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Saul Nash AW19 The Freedom of Movement

Presenting oneself in a way that allows cut for movement and personal freedom of expression

Review by Roisin Toppani

Photography by Silvia Draz

 

This was not a fashion show. It was a dance performance, a movement, a series of gestures extending beyond the tailored restrictions of clothing. “Movement should follow the rhythm of the waves: the rhythm that rises, the continuing beauty of the curve is needed” (Isadora Duncan, Depth), although written by a female contemporary dancer over one hundred years ago, there was something equally timeless in the statement performed by Saul Nash’s AW19 menswear show.

 

The clothing was streamlined. When moved, no material was awkwardly flapping, twisted or flaying. Rather, material struck more contact with the skin than the air, knitted compression pieces dynamic and natural on the body. Rendered in three-way stretch nylons and Kaihari denim, the collection was cut for movement, intricately detailed with intarsia ribbing, mesh linings and bonding. Highly-controlled movement was fought in high-functioning garments.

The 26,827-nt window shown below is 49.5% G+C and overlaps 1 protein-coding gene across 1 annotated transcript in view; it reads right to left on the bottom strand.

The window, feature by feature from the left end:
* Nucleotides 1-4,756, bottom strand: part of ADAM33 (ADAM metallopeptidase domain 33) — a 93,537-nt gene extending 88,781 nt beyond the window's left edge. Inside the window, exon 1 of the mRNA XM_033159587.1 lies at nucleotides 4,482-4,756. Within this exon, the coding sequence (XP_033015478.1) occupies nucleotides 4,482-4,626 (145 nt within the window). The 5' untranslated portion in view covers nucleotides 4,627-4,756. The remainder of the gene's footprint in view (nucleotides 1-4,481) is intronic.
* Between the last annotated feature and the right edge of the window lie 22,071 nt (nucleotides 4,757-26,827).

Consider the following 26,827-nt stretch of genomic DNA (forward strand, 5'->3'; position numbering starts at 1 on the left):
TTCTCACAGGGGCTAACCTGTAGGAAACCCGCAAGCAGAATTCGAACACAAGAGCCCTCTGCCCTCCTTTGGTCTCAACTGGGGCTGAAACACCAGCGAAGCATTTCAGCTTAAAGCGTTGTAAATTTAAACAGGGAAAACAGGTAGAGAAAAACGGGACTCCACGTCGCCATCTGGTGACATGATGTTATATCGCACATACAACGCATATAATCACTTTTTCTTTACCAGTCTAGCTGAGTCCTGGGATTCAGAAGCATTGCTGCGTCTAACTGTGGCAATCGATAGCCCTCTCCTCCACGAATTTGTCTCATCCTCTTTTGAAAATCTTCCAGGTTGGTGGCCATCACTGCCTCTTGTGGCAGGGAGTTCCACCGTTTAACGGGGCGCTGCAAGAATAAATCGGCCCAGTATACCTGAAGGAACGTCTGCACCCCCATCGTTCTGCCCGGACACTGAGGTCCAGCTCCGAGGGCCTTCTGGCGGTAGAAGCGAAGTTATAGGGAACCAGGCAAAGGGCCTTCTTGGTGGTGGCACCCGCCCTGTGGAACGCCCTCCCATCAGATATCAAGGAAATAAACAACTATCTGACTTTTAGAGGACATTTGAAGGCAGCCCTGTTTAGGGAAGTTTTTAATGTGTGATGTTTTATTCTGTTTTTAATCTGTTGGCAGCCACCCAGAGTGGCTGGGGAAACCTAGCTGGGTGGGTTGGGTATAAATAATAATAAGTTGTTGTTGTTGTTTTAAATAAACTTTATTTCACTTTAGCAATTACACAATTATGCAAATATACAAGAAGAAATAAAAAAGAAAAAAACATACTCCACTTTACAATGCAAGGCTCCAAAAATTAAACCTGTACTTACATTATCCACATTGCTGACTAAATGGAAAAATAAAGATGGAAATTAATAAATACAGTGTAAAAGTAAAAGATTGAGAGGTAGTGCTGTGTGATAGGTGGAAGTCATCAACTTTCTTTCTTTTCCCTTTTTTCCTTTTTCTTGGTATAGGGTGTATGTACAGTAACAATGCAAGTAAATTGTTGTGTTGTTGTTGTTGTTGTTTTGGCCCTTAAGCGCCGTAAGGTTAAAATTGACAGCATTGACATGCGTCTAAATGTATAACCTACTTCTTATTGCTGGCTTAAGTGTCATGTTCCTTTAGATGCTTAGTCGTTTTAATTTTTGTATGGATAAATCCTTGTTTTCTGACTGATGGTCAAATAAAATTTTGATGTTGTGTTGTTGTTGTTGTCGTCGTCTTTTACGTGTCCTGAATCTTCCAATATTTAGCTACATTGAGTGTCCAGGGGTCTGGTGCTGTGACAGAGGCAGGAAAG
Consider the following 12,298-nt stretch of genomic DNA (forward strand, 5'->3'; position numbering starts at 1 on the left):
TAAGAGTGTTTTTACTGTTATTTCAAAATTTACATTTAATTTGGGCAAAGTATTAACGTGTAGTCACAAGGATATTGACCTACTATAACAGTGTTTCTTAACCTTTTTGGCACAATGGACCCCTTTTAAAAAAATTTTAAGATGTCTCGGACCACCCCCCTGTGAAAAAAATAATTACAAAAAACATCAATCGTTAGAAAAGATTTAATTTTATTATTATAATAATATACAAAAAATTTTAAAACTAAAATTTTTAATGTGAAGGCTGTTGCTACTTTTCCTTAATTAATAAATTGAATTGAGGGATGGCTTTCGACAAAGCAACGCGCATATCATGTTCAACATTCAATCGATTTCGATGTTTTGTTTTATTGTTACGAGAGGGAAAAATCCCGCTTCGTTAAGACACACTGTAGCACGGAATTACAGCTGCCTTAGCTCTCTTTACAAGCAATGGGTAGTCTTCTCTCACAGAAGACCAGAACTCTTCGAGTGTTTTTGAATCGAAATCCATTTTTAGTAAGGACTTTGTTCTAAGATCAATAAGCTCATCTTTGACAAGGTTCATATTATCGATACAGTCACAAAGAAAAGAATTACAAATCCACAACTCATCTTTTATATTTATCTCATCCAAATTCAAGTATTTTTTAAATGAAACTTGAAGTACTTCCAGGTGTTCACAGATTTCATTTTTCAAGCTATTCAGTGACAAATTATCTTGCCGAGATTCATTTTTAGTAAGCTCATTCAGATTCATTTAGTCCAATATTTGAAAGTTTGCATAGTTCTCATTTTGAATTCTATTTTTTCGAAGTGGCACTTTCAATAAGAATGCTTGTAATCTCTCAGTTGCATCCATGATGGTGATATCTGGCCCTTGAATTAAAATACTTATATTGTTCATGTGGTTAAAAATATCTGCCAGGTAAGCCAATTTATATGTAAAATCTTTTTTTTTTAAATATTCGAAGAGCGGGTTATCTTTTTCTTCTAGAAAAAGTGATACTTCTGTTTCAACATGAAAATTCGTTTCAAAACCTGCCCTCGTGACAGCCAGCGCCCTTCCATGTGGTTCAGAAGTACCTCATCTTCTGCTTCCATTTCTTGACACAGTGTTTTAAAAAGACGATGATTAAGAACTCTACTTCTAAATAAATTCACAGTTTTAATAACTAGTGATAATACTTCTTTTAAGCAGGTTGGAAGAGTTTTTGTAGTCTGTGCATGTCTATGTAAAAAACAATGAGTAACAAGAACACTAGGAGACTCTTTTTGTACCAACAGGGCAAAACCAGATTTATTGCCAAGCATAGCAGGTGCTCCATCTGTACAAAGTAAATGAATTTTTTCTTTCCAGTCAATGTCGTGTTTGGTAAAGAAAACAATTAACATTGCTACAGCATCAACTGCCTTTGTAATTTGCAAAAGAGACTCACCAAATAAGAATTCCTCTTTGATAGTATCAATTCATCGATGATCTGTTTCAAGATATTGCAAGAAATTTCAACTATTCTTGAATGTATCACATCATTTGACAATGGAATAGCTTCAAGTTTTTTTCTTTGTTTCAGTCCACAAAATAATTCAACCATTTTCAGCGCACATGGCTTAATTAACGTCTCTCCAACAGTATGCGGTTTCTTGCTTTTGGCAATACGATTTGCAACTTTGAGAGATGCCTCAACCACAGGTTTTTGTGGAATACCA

There was a primal sensitivity, lacking all frivolity the performance was a last dance for survival in organic yellow, dove blue and earthy taupes. It was emotional, there were tears in one dancer’s eyes. Contact between the dancers increased as the piece progressed — the performance of interaction was not frivolous but vital, the dancers supporting each other with all of their weight. Instinctive and improvised, sequences relied on leading and imitation between the dancers responding to each other, like the clothes responding to the moments of the wearer by moving in harmony with the body. The limited contact was meaningful and emotional, stark against the lonely solo movements throughout the piece; despite being equipped against the elements with windproof coats and drawstring trousers, contact was still craved.

It was a self-reflexive performance — the narrative was about watching and being watched, such primal activity comparable to the dynamics of the fashion world. Sizing each other up in the style of capoeira or a street gang, the dog-eat-dog outlook reminiscent of Saul’s ‘Unit’ project inspired by gangs from his East-London childhood. A solo mover boldly flexed between contemporary and street dance in the middle of the human circle, this isolation of the solo dancer a metaphor for the competition central to toxic masculinity.